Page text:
How serious are these guys?
It's not clear, though, how serious Kerry truly is. Reps. Rick Boucher and John Doolittle introduced their bill to defang the DMCA more than two years ago and have been searching in vain for a Senate sponsor. Kerry, a member of the committee overseeing e-commerce, could have lent a hand but never did. If the senator had time last year to announce two bills dealing with tariffs on imported "pouch tuna" from Indonesia, he surely had time to help Boucher and Doolittle.
The Bush administration's stand, on the other hand, is entirely clear: defend the DMCA at any cost. Bush's reply to CompTIA said: "I strongly support efforts to protect intellectual property and will continue to work with Congress to ensure all intellectual property is properly protected."
Buttressing this stand is a report released this month by Bush's Department of Justice. It insists that the DMCA remain intact, saying U.S. law must prohibit "deliberate and unauthorized circumvention." Meanwhile, Bush's trade negotiators have been busy exporting the DMCA to Australia, Chile and Singapore, and Attorney General John Ashcroft invoked the DMCA when trying to imprison Russian programmer Dmitri Sklyarov.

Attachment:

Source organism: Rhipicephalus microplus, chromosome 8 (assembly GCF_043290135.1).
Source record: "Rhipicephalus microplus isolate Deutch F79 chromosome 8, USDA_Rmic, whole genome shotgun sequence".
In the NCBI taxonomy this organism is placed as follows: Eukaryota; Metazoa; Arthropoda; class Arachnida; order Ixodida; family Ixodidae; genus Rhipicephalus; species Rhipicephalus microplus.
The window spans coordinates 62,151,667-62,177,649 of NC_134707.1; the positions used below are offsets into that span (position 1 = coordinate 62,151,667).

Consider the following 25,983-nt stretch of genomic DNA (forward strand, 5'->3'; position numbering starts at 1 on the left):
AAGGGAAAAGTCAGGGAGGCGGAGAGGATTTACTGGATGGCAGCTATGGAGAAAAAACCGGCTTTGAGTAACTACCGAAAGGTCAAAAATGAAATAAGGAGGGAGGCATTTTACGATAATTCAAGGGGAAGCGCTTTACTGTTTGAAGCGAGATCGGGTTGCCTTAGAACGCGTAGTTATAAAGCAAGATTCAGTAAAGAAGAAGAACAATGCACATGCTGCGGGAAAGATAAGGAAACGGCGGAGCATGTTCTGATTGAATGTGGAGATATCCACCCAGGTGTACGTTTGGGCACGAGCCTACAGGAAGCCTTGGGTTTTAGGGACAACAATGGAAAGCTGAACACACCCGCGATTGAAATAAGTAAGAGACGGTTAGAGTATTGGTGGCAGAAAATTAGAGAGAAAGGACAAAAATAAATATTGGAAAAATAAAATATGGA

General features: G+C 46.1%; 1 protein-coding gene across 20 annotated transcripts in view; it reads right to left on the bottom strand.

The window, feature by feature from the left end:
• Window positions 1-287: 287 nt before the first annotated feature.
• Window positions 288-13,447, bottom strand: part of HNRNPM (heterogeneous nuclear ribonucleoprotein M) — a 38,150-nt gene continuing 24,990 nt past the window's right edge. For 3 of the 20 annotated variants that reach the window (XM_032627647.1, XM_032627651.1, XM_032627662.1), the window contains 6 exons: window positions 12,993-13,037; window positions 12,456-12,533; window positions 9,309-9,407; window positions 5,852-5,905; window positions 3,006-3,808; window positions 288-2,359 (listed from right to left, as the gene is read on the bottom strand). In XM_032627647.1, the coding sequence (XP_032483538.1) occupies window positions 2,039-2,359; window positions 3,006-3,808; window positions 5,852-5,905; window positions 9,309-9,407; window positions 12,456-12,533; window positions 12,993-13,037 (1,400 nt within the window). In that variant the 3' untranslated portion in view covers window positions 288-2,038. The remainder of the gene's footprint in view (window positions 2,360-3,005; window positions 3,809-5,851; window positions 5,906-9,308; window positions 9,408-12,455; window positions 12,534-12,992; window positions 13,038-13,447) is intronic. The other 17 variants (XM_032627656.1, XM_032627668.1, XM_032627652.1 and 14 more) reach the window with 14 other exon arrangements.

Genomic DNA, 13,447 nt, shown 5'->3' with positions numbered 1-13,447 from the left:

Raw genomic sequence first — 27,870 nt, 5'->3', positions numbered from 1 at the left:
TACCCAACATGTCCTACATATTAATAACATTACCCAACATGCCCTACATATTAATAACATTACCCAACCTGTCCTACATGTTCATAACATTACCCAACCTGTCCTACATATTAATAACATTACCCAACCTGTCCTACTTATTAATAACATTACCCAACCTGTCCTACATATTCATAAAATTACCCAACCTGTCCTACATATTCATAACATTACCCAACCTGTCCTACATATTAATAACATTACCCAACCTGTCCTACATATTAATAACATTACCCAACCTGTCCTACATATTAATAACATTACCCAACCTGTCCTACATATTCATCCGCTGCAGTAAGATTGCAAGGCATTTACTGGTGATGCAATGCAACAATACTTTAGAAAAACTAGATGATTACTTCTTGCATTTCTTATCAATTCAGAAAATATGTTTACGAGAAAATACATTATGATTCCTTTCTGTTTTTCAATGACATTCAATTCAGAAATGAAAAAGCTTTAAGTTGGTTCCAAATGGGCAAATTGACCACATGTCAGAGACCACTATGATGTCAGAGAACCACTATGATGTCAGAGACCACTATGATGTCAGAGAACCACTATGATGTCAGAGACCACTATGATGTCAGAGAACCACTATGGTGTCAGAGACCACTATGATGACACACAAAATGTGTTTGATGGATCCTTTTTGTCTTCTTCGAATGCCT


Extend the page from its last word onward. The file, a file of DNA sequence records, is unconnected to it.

Two other modest differences arose in the candidates' responses to CompTIA's questions about voice over Internet Protocol (VoIP) and spam. In both cases, Bush was far more explicit about what he would do if Americans pick him on Election Day.
On VoIP, Bush praised the technology and suggested that regulators treat it like e-mail--that is, take a laissez-faire approach--instead of weighing it down with the raft of rules that apply to the telephone network. On unsolicited bulk e-mail, Bush predictably touted the Can-Spam Act, which he signed into law last December.
Oddly, Kerry ducked both questions. In both cases, he said only that he's "open" to considering any approach.
That might work for a small-town lawyer running for election as a state legislator. But it's unseemly when coming from a guy who's been in the Senate for two decades and is a senior member on the only two subcommittees that oversee, well, VoIP and spam. It's also important because the Federal Communications Commission voted 3-2 along party lines in February to exempt "pure" VoIP companies from traditional telecommunications regulations. The two Democratic commissioners opposed that move. What side would a President Kerry take?Unfortunately, both major-party candidates are savvy enough to realize that Americans don't pick presidents based on their telecommunications policies. The problem is that there are so few substantial distinctions in other areas. Just ask Jim Lehrer.
Declan McCullagh is CNET News.com's chief political correspondent. He spent more than a decade in Washington, D.C., chronicling the busy intersection between technology and politics. Previously, he was the Washington bureau chief for Wired News, and a reporter for Time.com, Time magazine and HotWired. McCullagh has taught journalism at American University and been an adjunct professor at Case Western University.